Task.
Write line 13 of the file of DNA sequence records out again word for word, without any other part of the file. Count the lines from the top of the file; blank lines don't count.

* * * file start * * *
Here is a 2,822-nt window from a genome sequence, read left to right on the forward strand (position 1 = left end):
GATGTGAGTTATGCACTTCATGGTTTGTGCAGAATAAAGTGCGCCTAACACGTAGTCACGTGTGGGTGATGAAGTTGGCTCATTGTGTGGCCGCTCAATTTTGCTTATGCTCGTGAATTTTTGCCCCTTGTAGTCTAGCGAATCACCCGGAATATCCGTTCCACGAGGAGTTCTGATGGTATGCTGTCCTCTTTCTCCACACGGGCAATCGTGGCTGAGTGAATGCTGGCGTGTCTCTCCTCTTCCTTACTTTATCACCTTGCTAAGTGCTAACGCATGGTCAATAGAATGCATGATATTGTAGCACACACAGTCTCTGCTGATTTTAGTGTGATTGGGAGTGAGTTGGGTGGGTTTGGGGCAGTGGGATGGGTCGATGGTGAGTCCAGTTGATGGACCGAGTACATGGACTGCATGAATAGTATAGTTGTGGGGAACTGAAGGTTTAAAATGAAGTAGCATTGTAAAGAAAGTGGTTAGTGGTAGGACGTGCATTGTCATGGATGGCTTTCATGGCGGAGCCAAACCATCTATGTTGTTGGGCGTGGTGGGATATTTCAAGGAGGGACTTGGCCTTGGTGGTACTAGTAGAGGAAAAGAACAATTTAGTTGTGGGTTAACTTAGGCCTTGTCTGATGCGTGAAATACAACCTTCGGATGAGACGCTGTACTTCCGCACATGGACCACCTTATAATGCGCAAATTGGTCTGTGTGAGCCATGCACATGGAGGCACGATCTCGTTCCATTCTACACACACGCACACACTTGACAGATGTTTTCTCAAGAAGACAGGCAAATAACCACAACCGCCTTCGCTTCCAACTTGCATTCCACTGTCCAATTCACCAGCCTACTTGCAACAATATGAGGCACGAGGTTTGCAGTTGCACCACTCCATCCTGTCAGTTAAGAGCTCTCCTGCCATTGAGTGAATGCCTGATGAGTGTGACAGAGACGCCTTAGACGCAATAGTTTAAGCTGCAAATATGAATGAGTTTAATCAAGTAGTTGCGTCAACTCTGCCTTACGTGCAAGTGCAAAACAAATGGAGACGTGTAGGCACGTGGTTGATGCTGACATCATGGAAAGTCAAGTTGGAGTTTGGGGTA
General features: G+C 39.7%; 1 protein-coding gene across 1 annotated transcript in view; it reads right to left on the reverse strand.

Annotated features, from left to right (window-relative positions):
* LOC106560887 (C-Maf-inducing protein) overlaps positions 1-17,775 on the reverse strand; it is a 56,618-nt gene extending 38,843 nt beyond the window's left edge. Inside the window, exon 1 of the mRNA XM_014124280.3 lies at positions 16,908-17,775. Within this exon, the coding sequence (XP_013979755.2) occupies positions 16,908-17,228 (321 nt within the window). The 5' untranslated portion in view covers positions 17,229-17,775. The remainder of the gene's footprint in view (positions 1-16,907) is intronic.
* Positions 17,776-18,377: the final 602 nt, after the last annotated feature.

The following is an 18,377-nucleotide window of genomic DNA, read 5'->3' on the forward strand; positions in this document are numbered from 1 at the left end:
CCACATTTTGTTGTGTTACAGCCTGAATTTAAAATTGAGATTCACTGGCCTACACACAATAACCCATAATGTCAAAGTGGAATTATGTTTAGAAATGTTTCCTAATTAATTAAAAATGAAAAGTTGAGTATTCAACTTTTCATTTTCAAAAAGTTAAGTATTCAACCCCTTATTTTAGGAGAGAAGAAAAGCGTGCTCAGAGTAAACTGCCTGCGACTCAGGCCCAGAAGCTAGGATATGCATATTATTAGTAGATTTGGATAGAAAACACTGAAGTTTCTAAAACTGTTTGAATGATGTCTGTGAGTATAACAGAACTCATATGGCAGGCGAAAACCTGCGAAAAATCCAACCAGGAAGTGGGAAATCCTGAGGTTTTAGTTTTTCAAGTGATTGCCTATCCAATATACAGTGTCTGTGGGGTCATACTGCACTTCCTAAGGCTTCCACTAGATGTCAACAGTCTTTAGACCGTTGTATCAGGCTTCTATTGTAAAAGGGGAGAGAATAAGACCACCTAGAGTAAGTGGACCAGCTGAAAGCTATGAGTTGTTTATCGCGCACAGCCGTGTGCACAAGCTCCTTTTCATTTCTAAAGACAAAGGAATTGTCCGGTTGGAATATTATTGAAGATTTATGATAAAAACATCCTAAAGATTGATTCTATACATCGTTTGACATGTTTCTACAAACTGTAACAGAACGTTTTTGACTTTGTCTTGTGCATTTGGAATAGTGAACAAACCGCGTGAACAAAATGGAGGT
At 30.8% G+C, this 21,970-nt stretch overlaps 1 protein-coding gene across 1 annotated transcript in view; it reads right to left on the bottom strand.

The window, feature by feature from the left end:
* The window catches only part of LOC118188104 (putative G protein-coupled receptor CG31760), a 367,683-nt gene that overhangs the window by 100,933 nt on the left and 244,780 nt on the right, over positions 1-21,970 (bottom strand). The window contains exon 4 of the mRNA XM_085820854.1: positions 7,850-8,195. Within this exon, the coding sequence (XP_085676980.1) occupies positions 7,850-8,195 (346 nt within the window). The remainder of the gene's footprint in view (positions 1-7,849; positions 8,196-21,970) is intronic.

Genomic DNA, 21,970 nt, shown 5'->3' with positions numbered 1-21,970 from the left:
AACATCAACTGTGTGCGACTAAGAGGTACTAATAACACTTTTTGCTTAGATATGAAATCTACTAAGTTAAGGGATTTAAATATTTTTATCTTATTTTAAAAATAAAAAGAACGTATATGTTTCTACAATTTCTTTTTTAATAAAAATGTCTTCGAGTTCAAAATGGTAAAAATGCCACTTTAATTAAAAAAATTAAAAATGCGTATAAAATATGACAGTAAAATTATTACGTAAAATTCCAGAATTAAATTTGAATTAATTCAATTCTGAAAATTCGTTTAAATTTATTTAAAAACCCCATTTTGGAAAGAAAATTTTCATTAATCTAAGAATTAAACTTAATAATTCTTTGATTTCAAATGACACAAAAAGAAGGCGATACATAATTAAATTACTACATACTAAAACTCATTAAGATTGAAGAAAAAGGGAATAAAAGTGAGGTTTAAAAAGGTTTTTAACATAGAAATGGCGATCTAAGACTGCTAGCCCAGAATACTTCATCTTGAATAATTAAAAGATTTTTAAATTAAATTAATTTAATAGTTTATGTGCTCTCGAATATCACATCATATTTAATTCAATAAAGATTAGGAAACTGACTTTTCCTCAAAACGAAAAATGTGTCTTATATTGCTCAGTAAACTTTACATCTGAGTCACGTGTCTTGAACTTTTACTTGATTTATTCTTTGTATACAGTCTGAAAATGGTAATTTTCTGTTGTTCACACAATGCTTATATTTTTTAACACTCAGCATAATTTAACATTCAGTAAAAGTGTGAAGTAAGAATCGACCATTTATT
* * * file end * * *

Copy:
AACATCAACTGTGTGCGACTAAGAGGTACTAATAACACTTTTTGCTTAGATATGAAATCTACTAAGTTAAGGGATTTAAATATTTTTATCTTATTTTAAAAATAAAAAGAACGTATATGTTTCTACAATTTCTTTTTTAATAAAAATGTCTTCGAGTTCAAAATGGTAAAAATGCCACTTTAATTAAAAAAATTAAAAATGCGTATAAAATATGACAGTAAAATTATTACGTAAAATTCCAGAATTAAATTTGAATTAATTCAATTCTGAAAATTCGTTTAAATTTATTTAAAAACCCCATTTTGGAAAGAAAATTTTCATTAATCTAAGAATTAAACTTAATAATTCTTTGATTTCAAATGACACAAAAAGAAGGCGATACATAATTAAATTACTACATACTAAAACTCATTAAGATTGAAGAAAAAGGGAATAAAAGTGAGGTTTAAAAAGGTTTTTAACATAGAAATGGCGATCTAAGACTGCTAGCCCAGAATACTTCATCTTGAATAATTAAAAGATTTTTAAATTAAATTAATTTAATAGTTTATGTGCTCTCGAATATCACATCATATTTAATTCAATAAAGATTAGGAAACTGACTTTTCCTCAAAACGAAAAATGTGTCTTATATTGCTCAGTAAACTTTACATCTGAGTCACGTGTCTTGAACTTTTACTTGATTTATTCTTTGTATACAGTCTGAAAATGGTAATTTTCTGTTGTTCACACAATGCTTATATTTTTTAACACTCAGCATAATTTAACATTCAGTAAAAGTGTGAAGTAAGAATCGACCATTTATT